PD: We’ve been thinking about this, and are pretty sure this is what will put you over the top. Do this and I really think you’ll be famous.
SANTA: I’m pretty well known.
PD: Not according to research.
I want you to end each conversation with a kid by asking them, “Who just made you the happiest kid at Christmas?”. Get them to say, “Santa Claus at Springfield Mall”. It’ll make great promos.
SANTA: Can’t they just say Santa?
PD: What? No, they have to say Springfield Mall. And your full name: Santa Claus. Otherwise, we won’t get credit.
They HAVE to say it just like that.
SANTA: But what if they don’t?
PD: What do you mean, “What if they won’t say it?”. They have to say it just like that. Look…I don’t care how long it takes. I’m not going to do your job for you. Be creative and keep asking until they get it right.
Oh, and make sure they sound excited.
And if you can get them to tag it with “Your home for Christmas fun” it will be even better.
Think you can do that?
PD: Hey, I just had a great idea. On second thought…take out the part about you. Just ask, “Where’s your home for Christmas fun?” In fact, let’s open with that.
Start each conversation with a kid with that line. Say this:
“Welcome to Springfield mall, your home for Christmas fun. I’m Santa A Better Mix of Christmas and more of it featuring 10 Carols in a row every hour and a 90-minute marathon to start your shopping day. What’s your name?”
SANTA: Really? Every time?
PD: Huh? Yeah. Every time. Thanks.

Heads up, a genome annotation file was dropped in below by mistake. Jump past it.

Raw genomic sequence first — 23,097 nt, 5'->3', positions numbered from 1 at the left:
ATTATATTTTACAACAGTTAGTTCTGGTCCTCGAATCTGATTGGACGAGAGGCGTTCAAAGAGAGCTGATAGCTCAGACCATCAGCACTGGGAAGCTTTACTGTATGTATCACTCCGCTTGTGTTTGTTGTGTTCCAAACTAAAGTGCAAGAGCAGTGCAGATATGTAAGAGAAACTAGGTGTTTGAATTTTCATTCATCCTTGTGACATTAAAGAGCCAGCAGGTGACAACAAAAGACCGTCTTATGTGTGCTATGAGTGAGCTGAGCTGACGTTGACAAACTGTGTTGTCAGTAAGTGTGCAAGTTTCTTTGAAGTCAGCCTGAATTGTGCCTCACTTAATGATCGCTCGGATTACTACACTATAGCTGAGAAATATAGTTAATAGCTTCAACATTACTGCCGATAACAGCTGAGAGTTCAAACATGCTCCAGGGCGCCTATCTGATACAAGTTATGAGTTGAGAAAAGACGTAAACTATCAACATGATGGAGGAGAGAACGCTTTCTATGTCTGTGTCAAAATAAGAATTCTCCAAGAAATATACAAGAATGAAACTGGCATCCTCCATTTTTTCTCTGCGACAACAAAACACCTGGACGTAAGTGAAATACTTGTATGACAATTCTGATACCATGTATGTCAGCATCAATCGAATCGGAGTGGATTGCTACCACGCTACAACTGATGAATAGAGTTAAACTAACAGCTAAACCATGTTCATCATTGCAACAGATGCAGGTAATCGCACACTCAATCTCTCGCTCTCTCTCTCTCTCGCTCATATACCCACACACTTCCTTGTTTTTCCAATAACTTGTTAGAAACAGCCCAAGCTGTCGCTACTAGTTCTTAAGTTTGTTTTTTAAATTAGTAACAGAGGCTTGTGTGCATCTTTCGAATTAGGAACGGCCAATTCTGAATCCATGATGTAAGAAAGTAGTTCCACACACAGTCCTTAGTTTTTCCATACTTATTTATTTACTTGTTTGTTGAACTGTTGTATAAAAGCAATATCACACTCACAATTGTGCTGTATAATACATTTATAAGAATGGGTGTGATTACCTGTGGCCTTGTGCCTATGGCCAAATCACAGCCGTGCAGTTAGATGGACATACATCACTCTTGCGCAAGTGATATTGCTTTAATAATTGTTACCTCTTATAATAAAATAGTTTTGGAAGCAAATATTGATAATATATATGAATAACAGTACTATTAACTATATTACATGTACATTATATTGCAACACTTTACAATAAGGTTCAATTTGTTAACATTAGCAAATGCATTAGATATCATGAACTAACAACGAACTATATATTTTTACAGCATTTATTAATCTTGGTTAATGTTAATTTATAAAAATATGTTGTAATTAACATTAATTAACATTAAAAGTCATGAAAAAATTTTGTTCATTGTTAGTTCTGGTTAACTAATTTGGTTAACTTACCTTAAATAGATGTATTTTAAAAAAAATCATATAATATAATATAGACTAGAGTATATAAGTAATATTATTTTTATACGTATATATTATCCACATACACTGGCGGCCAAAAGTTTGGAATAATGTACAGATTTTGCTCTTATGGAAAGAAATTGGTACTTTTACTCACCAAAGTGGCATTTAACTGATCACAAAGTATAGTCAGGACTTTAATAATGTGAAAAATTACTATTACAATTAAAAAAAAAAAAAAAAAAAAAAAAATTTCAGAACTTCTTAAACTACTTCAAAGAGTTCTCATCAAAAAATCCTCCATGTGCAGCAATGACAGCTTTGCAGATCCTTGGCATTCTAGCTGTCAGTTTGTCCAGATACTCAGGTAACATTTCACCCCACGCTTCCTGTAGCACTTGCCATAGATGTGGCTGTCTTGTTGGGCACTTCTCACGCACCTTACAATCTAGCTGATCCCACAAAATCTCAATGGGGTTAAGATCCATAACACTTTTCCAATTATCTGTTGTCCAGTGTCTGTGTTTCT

PD: Now we need to talk about something you’re not going to like.
I need you to stop talking about yourself so much. Nobody cares about you or the elves or Mrs. Claus or Rudolph or what’s happening at the toy shop at the North Pole. Or that you like milk and cookies or that the reindeer love carrots.
Those stories just take too long to tell. Get to the point.
Ask them how old they are, what they want for Christmas, and wrap it up. Tight and bright. Don’t waste time. You’ll get to more kids that way.
Just cut out the stories, okay?
SANTA: (Head in hands)
PD: Finally, Santa…here’s an idea. Just for consideration. Since it seems kids want different things, we decided that the one thing every kid can use is money or a gift card from the Springfield Mall. The sponsor is going to love it.
That way they get whatever they want. It appeals to everyone and our client makes more money.
So no more train sets or video games or electronic gadgets, okay? When they ask for it, switch them to a gift card from the mall. Everyone can relate to that.
SANTA: But that’s not much fun.
PD: What? Not as interesting or personal? Yeah, maybe, but everyone will want it. It’s universal. Trust me. We tested it. And the sponsors want it. It was their idea…so yeah, we kind of need to do this.
And that’s what the Easter Bunny did this year. It killed in focus groups.
The programmer has now completed the meeting. After the aircheck, the PD takes a call just as Santa is about to ask another question. The PD waves him off and mouths “We’ll talk. Keep up the good work.”
With that, a dejected Santa slumped out of the office wondering why he ever decided it would be fun to be Santa in the first place.
Working with talent is a lot like raising a puppy. Learn the methods to train, coach, and inspire great performances from air personalities. Every programmer should adopt the principles in this book to help their station sparkle.